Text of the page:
Good strumming is a core skill for every guitarist, especially the acoustic specialist. Most people start with simple strokes up and down, so its worth refining your methods as soon as possible: it's all too easy to slip into bad habits! One of the great things about the guitar is that you can make a good sound very quickly with very little knowledge of chords, and no interest in notation: strumming will allow you to get to grips with the songs you like, or make up your own.
Strumming is one of the early steps in learning to play the guitar. This post is a companion to the strumming technique pages (Step 2, page 46 if you must know) in Play the Guitar Made Easy, link here). You can also use our music website to hear chords and scales.
These short videos use a medium body Morris acoustic guitar, which has Fishman pick-up for live gigs. It's a robust guitar, it combines bright tones with a warm, reflective character: like a mini Martin (I wish!).
Strumming Techniques 01: Right Hand Positions
This first video shows the sound of strumming the guitar at different places - at the bridge, at the end of the neck, over the sound hole, each producing different qualities of sound. Playing close to the bridge creates a tight, rockier feel, but over the neck the sound is blousier.
Strumming Techniques 02: Rocky Strokes (Bass Strings)
Strumming on the 6th and 5th bass strings, close to the bridge of the guitar, gives a nice rocky feel. Keep the wrist loose but hold the pick firm and try to avoid too much movement from the arm. This is a simple exercise based on G major, A minor and E major, played using barre chords (on the first two chords) to give a tight, solid sound.
Strumming Techniques 03: Upstrokes (Treble Strings)
Using up-strokes naturally strikes the trebles strings first to produce a clear, bright sound. This video plays the strokes slowly at first, then speeds up. Towards the end the edge of the palm is used to deaden the ring of the strings, creating a more percussive flow. The chords are all variations on D major.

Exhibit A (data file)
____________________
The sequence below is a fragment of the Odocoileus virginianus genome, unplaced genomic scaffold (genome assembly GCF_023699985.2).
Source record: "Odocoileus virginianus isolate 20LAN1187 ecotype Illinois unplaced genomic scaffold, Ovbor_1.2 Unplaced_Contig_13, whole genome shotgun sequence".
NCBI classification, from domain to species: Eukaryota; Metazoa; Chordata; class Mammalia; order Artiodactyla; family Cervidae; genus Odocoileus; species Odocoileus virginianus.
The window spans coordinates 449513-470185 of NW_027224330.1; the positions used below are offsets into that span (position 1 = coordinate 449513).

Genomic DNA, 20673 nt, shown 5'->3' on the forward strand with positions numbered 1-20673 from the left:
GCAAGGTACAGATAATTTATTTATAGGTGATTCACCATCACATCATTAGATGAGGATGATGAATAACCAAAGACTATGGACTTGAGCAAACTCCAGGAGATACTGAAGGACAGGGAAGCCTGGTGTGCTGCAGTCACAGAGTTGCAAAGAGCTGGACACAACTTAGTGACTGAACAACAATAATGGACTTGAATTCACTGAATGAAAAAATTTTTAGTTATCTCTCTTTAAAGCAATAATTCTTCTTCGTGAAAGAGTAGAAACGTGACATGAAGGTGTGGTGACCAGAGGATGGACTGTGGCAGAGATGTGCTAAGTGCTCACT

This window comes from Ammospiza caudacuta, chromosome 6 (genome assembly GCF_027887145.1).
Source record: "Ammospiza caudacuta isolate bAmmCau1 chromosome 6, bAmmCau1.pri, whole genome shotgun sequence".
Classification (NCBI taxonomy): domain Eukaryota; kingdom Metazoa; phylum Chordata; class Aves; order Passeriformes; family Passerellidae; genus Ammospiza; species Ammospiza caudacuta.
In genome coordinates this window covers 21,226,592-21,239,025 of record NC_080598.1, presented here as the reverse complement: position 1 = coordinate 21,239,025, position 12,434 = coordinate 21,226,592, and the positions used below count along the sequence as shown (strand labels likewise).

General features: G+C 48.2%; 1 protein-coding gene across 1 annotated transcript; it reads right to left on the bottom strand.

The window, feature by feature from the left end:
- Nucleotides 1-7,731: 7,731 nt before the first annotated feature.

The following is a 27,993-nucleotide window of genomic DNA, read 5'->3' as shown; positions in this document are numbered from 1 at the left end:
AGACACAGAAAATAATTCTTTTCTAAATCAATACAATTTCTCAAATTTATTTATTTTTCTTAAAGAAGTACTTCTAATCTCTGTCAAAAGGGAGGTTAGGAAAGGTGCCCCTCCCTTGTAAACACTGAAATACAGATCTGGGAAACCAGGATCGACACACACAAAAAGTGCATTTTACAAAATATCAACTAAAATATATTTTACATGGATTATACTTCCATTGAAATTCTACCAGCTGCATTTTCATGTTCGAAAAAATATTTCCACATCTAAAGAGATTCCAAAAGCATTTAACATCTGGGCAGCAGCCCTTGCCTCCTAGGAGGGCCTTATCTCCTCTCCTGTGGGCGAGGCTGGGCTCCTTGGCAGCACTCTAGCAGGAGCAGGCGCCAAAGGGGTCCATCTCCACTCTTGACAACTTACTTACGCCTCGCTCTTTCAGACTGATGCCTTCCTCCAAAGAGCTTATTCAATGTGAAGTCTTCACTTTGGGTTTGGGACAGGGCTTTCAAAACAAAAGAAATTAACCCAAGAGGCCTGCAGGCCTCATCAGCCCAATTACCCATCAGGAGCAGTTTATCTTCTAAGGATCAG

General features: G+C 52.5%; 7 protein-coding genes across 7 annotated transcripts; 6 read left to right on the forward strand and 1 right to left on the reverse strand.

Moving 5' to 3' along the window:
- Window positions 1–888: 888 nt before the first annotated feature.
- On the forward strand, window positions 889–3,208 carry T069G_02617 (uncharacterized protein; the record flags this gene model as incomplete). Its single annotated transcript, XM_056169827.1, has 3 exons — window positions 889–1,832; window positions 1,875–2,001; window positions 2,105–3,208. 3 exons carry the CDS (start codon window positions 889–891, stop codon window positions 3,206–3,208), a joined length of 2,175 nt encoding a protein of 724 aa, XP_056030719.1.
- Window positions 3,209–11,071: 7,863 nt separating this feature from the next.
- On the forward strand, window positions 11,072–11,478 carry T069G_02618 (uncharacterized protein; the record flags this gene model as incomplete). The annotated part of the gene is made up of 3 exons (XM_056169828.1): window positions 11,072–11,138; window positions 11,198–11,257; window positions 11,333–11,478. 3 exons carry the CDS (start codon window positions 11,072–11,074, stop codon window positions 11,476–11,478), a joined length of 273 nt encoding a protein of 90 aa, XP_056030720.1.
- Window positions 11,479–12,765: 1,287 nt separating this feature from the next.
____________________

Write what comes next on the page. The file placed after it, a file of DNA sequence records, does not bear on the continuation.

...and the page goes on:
This technique works well as a companion to lower notes sounded on another acoustic guitar, creating a wider harmonic base for melodic instruments or voices to move around.
Strumming Techniques 04: Full Strokes (All Strings)
There are three types of full stroke strumming here: slow, full chords; faster full chords; fast and percussive. The slower chords here ring out with a clear, natural reverb; the same chords played faster propel the song forward; the percussive final section allows for more complex rhythms, which would combine with other instruments, voices, or straightforward stamping of the feet! The chords here are C major, A minor and G major.
There's More to Strumming Than Meets the Ear!
An acoustic guitar can take the place of drums in a simple set-up, creating the engine room of a song. If more than one guitar is playing chords in the full-stroke style of strumming, one guitar should take the first position chords and the other use second or, preferably, third position to give some variety and width to the sound.
- Our Flame Tree Music chord finder website with sounds for each note. Here. Also now, 20 scales for each key.
- Take a look at Flame Tree Rock for inspiration, mixtapes and free downloads.
- More video techniques here and here.